“At Horslyx we spoke with Jennifer Little BSc Hons MSc RNutr at Equinutrition for her thoughts on nutrition through the summer months and ways to help our horses as biting and nuisance flies return.”
Compared with winter, having horses through the summer can seem a much more pleasant experience. Long gone (hopefully) is the wading through mud, breaking ice on water troughs or buckets, fighting with wet heavy rugs, the requirement for increased hours of stable confinement and the reliance on dried forages. Instead, summer sees the return of longer, warmer days and for many, grass as the main component of their horse’s diet. However, with over 50% of the UK equine population being either over-weight or obese, this grass growth can be problematic . For a significant number of owners, summer will see the need for measures to control grass intake. These measures might include grazing muzzles, restrictive grazing, the replacement of grass with fibre sources lower in energy and sugar content, such as soaked hay. For horses maintaining good body condition on grass and for those needing to be restricted to prevent obesity, it is highly unlikely that they will require additional food in the form of a bucket feed. They will however require a source of vitamins and minerals to supply the micro-nutrients likely to be missing from forage sources alone. This could be provided from a suitable fully fortified chaff, a balancer, or a vitamin and mineral supplement. For horses out in paddocks or on track systems, feed blocks such as Horslyx Balancers can be an effective and convenient way of supplying these vitamins and minerals, without the need for separate bucket feeds.
Unfortunately, summer also sees the return of numerous types of insects that pester and bite. Horses grazing at pasture, or on track systems, are commonly the most affected by the presence of these insects, and they can be more than a simple nuisance. They are of significant veterinary importance, due to their nuisance value and their role as disease vectors . Biting insects elicit an inflammatory response in the horse. Whilst an inflammatory reaction is a normal response, the duration and extent of the response can be significant enough to result in reactions of the immune system and to alter the horses behaviour [3; 4].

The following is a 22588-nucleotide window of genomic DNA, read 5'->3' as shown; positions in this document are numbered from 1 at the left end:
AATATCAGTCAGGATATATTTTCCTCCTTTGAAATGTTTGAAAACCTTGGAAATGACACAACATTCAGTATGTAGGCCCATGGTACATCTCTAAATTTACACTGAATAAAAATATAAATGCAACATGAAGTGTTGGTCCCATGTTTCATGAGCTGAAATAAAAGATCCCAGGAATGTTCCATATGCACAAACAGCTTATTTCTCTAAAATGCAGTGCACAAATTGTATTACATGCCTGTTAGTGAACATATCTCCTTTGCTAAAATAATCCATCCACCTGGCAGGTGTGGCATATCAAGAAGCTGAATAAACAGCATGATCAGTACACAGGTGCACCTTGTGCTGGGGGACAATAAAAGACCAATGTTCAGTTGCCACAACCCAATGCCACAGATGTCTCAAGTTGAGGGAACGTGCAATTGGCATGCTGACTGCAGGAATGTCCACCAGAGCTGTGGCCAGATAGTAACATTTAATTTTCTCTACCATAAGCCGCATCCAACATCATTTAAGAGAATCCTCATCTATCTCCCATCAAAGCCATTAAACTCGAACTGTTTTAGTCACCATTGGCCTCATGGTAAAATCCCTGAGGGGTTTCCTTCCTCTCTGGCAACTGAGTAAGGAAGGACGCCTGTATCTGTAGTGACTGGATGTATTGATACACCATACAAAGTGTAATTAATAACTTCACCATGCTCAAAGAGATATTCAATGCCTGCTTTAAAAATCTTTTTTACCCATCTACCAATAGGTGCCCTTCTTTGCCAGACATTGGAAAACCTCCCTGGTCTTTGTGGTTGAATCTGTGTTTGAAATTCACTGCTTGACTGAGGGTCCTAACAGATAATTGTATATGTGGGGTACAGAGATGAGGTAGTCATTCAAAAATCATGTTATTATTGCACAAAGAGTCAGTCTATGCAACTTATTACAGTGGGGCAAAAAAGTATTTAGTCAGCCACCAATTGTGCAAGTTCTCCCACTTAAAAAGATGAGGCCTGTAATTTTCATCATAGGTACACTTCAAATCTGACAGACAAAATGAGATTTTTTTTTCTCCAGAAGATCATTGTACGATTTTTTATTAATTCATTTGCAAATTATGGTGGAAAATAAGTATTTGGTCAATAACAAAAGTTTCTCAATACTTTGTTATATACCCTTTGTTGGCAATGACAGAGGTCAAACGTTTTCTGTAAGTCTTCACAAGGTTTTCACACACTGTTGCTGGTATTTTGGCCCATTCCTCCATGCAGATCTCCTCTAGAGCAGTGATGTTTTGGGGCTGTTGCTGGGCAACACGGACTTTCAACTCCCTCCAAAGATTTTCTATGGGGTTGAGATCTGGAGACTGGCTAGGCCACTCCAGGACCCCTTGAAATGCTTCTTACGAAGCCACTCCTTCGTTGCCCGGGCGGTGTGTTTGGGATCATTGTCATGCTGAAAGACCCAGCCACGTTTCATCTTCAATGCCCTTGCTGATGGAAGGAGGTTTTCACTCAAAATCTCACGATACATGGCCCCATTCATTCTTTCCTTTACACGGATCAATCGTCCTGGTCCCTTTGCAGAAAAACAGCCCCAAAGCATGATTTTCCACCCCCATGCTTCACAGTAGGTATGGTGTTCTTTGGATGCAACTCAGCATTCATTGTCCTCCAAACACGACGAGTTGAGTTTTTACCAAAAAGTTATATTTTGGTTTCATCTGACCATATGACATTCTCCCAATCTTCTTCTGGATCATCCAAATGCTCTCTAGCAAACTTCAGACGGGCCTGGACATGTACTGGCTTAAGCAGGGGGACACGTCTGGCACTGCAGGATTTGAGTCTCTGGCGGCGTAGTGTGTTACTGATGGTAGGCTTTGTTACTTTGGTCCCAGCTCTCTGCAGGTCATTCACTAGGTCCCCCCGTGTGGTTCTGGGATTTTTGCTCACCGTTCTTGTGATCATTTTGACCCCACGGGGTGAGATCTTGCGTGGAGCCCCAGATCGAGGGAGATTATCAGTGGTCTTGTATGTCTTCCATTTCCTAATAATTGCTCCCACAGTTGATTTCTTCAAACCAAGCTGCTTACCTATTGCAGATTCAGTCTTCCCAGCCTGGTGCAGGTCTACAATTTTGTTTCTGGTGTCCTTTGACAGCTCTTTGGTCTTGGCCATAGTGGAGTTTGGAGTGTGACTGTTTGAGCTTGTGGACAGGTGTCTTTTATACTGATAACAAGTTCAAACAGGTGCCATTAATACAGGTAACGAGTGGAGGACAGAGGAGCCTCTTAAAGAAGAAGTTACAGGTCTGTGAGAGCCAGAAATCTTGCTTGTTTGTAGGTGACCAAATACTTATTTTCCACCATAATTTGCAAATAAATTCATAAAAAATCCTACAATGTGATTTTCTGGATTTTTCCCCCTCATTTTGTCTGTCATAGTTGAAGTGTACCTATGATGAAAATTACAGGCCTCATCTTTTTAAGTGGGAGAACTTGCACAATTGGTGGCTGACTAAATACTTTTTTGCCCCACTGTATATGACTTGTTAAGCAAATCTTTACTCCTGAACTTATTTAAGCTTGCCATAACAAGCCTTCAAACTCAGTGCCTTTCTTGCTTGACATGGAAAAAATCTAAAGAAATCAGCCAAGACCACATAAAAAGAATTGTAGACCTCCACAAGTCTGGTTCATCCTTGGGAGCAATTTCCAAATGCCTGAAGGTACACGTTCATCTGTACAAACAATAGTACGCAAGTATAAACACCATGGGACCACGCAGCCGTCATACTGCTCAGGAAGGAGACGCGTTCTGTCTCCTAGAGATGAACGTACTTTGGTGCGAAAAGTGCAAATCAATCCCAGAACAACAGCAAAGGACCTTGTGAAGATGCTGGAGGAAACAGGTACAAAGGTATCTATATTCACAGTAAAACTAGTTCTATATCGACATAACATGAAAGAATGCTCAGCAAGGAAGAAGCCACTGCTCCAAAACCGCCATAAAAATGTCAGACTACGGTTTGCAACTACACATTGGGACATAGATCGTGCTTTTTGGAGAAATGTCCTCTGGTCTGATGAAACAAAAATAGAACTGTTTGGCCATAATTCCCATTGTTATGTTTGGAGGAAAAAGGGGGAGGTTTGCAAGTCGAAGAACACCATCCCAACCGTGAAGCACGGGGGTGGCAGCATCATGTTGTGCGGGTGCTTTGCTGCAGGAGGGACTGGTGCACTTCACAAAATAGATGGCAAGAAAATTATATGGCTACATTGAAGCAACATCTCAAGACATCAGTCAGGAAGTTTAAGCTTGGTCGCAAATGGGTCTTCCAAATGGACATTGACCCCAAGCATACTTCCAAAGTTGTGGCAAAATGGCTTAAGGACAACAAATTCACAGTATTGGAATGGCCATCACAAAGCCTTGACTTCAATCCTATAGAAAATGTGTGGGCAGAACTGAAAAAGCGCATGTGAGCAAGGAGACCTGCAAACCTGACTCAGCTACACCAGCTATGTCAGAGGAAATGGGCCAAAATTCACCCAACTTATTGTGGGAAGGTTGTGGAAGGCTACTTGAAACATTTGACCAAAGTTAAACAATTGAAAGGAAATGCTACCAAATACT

While biting, each of these blood-feeding insects will shed, secrete or excrete proteins called antigens, most commonly from their saliva. These antigens are capable of causing an inflammatory and immune response, both innate and adaptive within the horse, frequently resulting in clinical signs of itch-induced scratching . This scratching can cause further inflammation and immunity responses, causing the cycle of increasing scratching behaviours. As the number of bites increase and as duration of exposure to bites exceeds a month, the severity of a horse’s reaction to new bites can also increase .
The intensity of a horse’s reaction to insect bites can be individualised to the horse or even the species of insect responsible for the bite. Some individuals can mount a detrimental response to the antigens within the saliva of biting insects, known as Insect Bite Hypersensitivity (IBH). Several species are known to cause IBH in horses, and these include horse flies (Tabanidae), stable flies (Stomoxys), mosquitoes (Culicidae) and most commonly midges (Culicoides) . With the latter known to cause one of the most common skin conditions, commonly known as Sweet Itch . IBH presents with localised inflammation, hair loss and tissue damage from bite-induced scratching. Areas frequently affected include the face, crest, wither, tail, tail head, and under-belly.